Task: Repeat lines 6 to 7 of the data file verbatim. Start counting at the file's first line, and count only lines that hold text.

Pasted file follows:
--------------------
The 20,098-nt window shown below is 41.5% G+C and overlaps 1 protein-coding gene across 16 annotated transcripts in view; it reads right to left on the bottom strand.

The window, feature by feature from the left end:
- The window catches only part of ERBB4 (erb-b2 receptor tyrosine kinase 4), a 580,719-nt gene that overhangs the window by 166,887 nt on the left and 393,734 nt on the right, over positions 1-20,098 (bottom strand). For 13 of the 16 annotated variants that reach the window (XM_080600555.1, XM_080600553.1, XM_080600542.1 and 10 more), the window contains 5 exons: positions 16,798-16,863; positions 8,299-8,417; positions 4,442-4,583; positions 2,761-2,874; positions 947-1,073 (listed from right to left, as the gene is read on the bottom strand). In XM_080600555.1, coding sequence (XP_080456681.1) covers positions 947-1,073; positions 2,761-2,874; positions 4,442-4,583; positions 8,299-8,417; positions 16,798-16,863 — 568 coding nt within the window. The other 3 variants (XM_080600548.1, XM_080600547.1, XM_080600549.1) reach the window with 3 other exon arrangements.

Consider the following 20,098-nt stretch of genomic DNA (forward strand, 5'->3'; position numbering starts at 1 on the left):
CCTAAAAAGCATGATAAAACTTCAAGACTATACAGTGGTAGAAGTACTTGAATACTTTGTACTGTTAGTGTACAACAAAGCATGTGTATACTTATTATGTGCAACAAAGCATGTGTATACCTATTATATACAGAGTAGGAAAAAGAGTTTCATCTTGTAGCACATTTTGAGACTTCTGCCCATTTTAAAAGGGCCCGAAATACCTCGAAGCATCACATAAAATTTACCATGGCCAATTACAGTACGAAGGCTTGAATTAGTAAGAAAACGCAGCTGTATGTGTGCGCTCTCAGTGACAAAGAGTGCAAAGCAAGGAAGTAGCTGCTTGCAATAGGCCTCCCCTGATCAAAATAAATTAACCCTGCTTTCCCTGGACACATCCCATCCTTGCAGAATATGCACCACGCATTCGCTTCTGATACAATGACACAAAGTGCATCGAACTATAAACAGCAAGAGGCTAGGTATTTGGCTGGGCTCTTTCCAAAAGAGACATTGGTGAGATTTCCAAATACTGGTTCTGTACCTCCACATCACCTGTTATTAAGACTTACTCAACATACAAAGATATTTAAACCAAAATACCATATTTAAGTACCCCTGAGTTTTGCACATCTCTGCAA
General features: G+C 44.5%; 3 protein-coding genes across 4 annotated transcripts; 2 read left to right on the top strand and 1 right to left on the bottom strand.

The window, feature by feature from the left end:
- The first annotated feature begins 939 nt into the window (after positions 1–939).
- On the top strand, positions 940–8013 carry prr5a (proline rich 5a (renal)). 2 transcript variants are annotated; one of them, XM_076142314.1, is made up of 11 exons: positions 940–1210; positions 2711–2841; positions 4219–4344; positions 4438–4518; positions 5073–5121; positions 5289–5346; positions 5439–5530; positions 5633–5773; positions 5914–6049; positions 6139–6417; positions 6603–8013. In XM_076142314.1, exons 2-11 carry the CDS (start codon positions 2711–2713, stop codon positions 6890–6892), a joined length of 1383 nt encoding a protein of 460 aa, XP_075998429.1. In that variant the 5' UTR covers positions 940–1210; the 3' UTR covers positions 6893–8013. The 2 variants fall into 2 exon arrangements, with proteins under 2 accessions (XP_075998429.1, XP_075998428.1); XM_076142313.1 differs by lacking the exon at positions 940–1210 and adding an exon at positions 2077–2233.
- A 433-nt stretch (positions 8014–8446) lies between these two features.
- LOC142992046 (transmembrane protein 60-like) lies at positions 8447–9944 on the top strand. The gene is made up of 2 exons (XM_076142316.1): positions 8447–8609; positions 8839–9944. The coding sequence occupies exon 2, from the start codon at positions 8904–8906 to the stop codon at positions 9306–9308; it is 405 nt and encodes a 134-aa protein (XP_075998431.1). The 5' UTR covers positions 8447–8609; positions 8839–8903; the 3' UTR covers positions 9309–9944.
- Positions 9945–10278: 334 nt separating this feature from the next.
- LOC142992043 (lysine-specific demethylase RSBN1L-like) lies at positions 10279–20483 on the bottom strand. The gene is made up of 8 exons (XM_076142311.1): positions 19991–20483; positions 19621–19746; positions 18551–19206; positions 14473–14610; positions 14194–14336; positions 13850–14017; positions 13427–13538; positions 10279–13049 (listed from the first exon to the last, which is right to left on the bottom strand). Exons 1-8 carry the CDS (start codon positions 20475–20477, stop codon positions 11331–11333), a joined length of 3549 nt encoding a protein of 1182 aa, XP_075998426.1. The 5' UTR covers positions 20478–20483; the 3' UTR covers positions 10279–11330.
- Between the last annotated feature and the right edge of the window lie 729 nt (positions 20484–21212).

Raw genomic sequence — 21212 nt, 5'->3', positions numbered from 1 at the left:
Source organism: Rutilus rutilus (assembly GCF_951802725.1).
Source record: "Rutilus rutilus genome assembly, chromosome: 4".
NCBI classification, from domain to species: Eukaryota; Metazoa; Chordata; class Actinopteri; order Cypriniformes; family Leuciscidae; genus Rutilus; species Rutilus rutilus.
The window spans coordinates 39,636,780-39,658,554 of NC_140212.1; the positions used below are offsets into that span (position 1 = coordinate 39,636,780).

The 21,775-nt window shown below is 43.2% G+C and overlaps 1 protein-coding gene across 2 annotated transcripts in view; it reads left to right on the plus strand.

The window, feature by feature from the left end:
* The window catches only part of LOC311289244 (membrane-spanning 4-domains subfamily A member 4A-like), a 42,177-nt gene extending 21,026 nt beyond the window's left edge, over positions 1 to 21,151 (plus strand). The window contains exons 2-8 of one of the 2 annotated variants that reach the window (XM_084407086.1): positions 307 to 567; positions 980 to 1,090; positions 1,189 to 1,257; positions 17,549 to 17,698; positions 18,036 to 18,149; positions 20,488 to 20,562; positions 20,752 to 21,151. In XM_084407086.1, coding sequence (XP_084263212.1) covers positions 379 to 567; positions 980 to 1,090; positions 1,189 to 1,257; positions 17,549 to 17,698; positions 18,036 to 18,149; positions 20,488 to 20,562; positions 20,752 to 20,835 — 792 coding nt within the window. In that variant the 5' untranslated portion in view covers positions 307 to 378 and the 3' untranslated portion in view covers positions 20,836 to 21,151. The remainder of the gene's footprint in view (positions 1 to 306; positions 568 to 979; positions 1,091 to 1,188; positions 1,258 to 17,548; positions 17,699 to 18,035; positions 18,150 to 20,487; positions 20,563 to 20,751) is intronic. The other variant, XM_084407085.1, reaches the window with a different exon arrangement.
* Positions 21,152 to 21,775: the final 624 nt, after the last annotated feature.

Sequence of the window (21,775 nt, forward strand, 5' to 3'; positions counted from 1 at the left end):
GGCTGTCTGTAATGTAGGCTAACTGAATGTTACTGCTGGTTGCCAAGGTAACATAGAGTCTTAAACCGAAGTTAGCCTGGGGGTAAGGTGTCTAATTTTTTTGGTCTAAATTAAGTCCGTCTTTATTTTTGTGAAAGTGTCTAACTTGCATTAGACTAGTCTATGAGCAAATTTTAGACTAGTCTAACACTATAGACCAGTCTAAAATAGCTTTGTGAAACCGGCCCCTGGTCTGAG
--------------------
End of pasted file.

General features: G+C 44.5%; 3 protein-coding genes across 4 annotated transcripts; 2 read left to right on the top strand and 1 right to left on the bottom strand.

The window, feature by feature from the left end: